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Rabbi Wein’s Weekly Blog

VAYEITZEI

Yaakov is forced to flee from home and family because of the threat that his brother Eisav poses. He is informed by his mother that his brother, in a moment of jealousy, frustration and anger, threatened to kill him. Yaakov is no physical weakling; he is not the pale yeshiva student, the caricature of nineteenth century Haskalah literature. In fact, we see in this week's Torah reading the...

Posted in:
Weekly Parsha
by
Rabbi Berel Wein

DIFFICULT DECISIONS

Part of the tradition of rabbinic jurisprudence is that courts of law should attempt at almost all costs to arrive at a compromise/arbitration decision rather than attempt to enforce the letter of the law. This is undoubtedly because of the fact that true justice is often beyond the abilities and capabilities of ordinary humans. In all major decisions in life there are always, so to speak,...

Posted in:
In My Opinion
by
Rabbi Berel Wein

SUPPLY AND DEMAND

As we all have been taught in our study of elementary economics, prices and values are established by the law of supply and demand. In theory, the greater the supply, the lower the price. We are witness to this fact of commerce in the current, still relatively inexpensive price of oil, due to the glut of all oil available on the world market. This rule of commerce – supply and demand –...

Posted in:
In My Opinion
by
Rabbi Berel Wein

TOLDOT

The lives of our ancestors Yitzchak and Rivkah, the educational direction that they gave to their sons and their differing views of their household, are the subjects of biblical commentary throughout the ages. In our time a more intense psychological examination has dominated modern commentary, even traditional rabbinic commentary. The reason for this is the perplexing dichotomy of life and...

Posted in:
Weekly Parsha
by
Rabbi Berel Wein

LOOKING AT GENERATIONS

On my recent visit to America I availed myself of the opportunity to visit with many of my grandchildren and great grandchildren. The great grandchildren are still mainly too young to recognize me and appreciate my connection to them. As one of them so succinctly put it when he was informed that I was his zaydie: “But I already have two zaidies!” So the experience and its meaning currently is...

Posted in:
In My Opinion
by
Rabbi Berel Wein

CHAYEI SARAH

Our matriarchs of Israel were very strong personalities and were formidable women. The life experiences of our mother Sarah are an excellent example of this assessment of character and behavior. From the Torah narrative we are informed early on that she is infertile, unable to conceive and give birth naturally. Nevertheless, we do not hear despair from her. She is willing to bring another woman...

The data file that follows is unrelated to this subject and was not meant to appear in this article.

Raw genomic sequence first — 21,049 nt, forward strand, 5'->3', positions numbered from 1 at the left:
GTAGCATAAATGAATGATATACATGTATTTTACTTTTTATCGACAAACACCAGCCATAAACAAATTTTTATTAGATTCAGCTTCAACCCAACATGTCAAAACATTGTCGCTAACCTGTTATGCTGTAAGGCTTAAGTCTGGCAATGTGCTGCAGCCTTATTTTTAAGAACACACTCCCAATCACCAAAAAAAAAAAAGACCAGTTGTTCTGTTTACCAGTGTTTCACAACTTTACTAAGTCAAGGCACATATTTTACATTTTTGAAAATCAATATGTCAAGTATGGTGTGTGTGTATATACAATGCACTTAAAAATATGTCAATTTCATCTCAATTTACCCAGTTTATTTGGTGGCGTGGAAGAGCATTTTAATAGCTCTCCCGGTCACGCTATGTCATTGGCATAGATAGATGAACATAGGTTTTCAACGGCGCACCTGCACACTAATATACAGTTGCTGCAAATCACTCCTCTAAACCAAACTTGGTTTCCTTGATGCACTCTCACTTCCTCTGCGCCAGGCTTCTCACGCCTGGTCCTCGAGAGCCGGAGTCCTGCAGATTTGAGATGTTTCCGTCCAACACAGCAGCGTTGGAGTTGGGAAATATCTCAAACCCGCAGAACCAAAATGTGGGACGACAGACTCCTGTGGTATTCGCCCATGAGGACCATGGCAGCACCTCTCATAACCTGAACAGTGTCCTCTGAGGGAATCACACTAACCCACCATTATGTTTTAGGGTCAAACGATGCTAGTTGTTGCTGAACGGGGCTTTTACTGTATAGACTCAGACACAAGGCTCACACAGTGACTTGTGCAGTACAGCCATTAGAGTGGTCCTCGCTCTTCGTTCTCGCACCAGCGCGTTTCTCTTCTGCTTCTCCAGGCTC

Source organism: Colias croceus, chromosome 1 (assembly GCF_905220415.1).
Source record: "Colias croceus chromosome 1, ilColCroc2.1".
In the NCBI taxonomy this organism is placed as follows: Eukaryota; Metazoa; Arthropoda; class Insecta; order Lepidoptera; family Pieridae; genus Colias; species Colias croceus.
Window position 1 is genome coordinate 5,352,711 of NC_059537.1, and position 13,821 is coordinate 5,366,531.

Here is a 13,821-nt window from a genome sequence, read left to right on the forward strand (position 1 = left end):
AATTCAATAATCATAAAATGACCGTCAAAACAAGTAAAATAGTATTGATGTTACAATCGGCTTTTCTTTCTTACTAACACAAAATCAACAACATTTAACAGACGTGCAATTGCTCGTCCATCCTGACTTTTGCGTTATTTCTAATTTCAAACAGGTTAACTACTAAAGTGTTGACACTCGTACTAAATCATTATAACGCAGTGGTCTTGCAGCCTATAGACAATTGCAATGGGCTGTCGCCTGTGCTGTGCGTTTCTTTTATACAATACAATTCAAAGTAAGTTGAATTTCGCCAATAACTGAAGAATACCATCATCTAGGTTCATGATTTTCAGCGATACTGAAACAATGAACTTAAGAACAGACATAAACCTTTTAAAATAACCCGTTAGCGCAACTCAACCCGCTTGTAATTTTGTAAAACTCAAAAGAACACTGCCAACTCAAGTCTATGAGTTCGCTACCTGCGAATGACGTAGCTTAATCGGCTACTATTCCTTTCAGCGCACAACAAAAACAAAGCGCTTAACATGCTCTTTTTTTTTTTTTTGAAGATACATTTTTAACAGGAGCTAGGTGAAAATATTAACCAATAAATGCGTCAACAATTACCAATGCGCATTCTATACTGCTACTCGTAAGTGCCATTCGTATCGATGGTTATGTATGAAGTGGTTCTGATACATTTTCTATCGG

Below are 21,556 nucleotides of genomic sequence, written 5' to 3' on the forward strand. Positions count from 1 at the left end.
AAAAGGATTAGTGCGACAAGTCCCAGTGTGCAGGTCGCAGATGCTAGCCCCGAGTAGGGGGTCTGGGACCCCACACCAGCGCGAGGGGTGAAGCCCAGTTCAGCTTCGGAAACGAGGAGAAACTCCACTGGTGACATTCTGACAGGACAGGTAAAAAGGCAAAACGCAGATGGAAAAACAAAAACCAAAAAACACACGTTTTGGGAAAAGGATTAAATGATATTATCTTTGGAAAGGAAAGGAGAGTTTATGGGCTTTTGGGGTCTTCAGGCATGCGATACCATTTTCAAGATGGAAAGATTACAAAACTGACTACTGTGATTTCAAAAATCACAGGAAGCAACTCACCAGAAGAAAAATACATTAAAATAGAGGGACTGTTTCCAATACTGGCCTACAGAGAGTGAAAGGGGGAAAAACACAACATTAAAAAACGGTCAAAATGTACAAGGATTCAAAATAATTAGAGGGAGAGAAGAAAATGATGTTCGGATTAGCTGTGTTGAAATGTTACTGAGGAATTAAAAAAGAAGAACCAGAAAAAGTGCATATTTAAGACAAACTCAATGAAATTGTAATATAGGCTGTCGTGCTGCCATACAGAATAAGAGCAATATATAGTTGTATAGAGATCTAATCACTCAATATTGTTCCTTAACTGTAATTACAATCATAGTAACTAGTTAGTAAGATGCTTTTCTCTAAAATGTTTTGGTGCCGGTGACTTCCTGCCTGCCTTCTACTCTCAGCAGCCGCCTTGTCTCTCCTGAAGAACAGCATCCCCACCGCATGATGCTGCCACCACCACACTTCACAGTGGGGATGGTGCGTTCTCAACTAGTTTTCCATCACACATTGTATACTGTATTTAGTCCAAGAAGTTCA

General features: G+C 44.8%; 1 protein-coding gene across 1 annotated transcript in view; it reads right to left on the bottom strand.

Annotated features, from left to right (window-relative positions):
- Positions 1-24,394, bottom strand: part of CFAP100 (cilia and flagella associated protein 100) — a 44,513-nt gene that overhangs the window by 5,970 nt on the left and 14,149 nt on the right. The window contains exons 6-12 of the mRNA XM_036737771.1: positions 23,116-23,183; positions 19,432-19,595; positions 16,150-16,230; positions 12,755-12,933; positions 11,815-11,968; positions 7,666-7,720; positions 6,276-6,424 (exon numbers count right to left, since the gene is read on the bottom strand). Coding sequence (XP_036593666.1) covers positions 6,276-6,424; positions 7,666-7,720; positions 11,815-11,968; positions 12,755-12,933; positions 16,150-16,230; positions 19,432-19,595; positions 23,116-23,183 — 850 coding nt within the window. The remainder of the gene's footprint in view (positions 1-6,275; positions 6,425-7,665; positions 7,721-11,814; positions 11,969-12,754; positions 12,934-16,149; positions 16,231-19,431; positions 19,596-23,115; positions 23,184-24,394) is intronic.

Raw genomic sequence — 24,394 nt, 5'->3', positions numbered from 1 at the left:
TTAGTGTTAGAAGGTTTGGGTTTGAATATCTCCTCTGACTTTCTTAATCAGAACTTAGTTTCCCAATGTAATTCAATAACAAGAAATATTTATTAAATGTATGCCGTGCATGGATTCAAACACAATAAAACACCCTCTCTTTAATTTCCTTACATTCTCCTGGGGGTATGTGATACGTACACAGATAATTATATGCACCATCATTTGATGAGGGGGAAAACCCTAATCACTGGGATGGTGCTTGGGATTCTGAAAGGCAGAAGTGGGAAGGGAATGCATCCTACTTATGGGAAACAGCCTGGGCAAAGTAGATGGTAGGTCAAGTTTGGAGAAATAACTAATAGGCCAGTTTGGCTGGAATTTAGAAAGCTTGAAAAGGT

Posted in:
Weekly Parsha
by
Rabbi Berel Wein

VAYEIRA

Wars, family dysfunction, and the danger of future extinction are the challenges that confront our father Avraham and our mother Sarah in the narrative that dominates this week’s Torah reading. In this era, correcting the past and editing personal biographies to make people’s lives appear perfect, serene and smooth, is especially true. This methodology attempts to make the subject character...

Posted in:
Weekly Parsha
by
Rabbi Berel Wein

UNPOPULAR LEADERS

There have been many instances in human history when people were not universally popular with their subjects and citizens. No ruler has ever had unanimous popularity and approval – witness Moshe and Korach, for example – but like everything else in life, popularity is never absolute but only relative. In elections a candidate that achieves a fifty-five percent majority is deemed to have...

Posted in:
In My Opinion
by
Rabbi Berel Wein

THAT IS WHAT IT IS

There is a great mantra that is repeated very often in Israeli society that basically states “That is what it is.” Basically it is a stoic observation of the never-ending problems, challenges, disappointments and frustrations of life. Many if not even most of these issues are far beyond one’s ability to change or influence. That fact many times serves to make those problems and frustrations...

Posted in:
In My Opinion
by
Rabbi Berel Wein

LECH LECHA

Our father Avraham is an inveterate wanderer. For a great deal of his life he is a traveller, always an immigrant in a new and alien society. Though he is recognized and respected as being a prince of God and a special person, an asset to any society in which he chooses to dwell, he still remains the eternal “outsider.” He constantly hears, reverberating in his mind, God’s original...

Posted in:
Weekly Parsha
by
Rabbi Berel Wein